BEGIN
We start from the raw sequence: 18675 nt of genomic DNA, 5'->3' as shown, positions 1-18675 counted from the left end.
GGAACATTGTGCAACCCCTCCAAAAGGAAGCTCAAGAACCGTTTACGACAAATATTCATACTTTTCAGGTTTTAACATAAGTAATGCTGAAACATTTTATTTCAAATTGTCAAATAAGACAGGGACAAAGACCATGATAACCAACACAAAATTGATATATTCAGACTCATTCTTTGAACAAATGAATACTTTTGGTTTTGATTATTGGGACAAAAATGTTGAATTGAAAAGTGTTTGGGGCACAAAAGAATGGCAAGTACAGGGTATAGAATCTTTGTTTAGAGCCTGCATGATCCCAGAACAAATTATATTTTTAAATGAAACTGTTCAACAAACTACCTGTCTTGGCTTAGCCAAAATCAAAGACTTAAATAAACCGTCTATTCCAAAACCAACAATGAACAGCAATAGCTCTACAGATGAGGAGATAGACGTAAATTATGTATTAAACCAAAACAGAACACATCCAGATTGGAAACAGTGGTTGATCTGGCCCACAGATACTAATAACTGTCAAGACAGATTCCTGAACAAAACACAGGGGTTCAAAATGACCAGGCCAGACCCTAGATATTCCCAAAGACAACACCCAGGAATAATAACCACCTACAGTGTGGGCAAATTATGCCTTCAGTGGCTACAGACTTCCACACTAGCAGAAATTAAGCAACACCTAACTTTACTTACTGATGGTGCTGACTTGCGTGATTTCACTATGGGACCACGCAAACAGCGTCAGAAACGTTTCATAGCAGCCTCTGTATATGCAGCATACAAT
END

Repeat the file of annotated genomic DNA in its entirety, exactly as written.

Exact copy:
We start from the raw sequence: 18675 nt of genomic DNA, 5'->3' as shown, positions 1-18675 counted from the left end.
GGAACATTGTGCAACCCCTCCAAAAGGAAGCTCAAGAACCGTTTACGACAAATATTCATACTTTTCAGGTTTTAACATAAGTAATGCTGAAACATTTTATTTCAAATTGTCAAATAAGACAGGGACAAAGACCATGATAACCAACACAAAATTGATATATTCAGACTCATTCTTTGAACAAATGAATACTTTTGGTTTTGATTATTGGGACAAAAATGTTGAATTGAAAAGTGTTTGGGGCACAAAAGAATGGCAAGTACAGGGTATAGAATCTTTGTTTAGAGCCTGCATGATCCCAGAACAAATTATATTTTTAAATGAAACTGTTCAACAAACTACCTGTCTTGGCTTAGCCAAAATCAAAGACTTAAATAAACCGTCTATTCCAAAACCAACAATGAACAGCAATAGCTCTACAGATGAGGAGATAGACGTAAATTATGTATTAAACCAAAACAGAACACATCCAGATTGGAAACAGTGGTTGATCTGGCCCACAGATACTAATAACTGTCAAGACAGATTCCTGAACAAAACACAGGGGTTCAAAATGACCAGGCCAGACCCTAGATATTCCCAAAGACAACACCCAGGAATAATAACCACCTACAGTGTGGGCAAATTATGCCTTCAGTGGCTACAGACTTCCACACTAGCAGAAATTAAGCAACACCTAACTTTACTTACTGATGGTGCTGACTTGCGTGATTTCACTATGGGACCACGCAAACAGCGTCAGAAACGTTTCATAGCAGCCTCTGTATATGCAGCATACAAT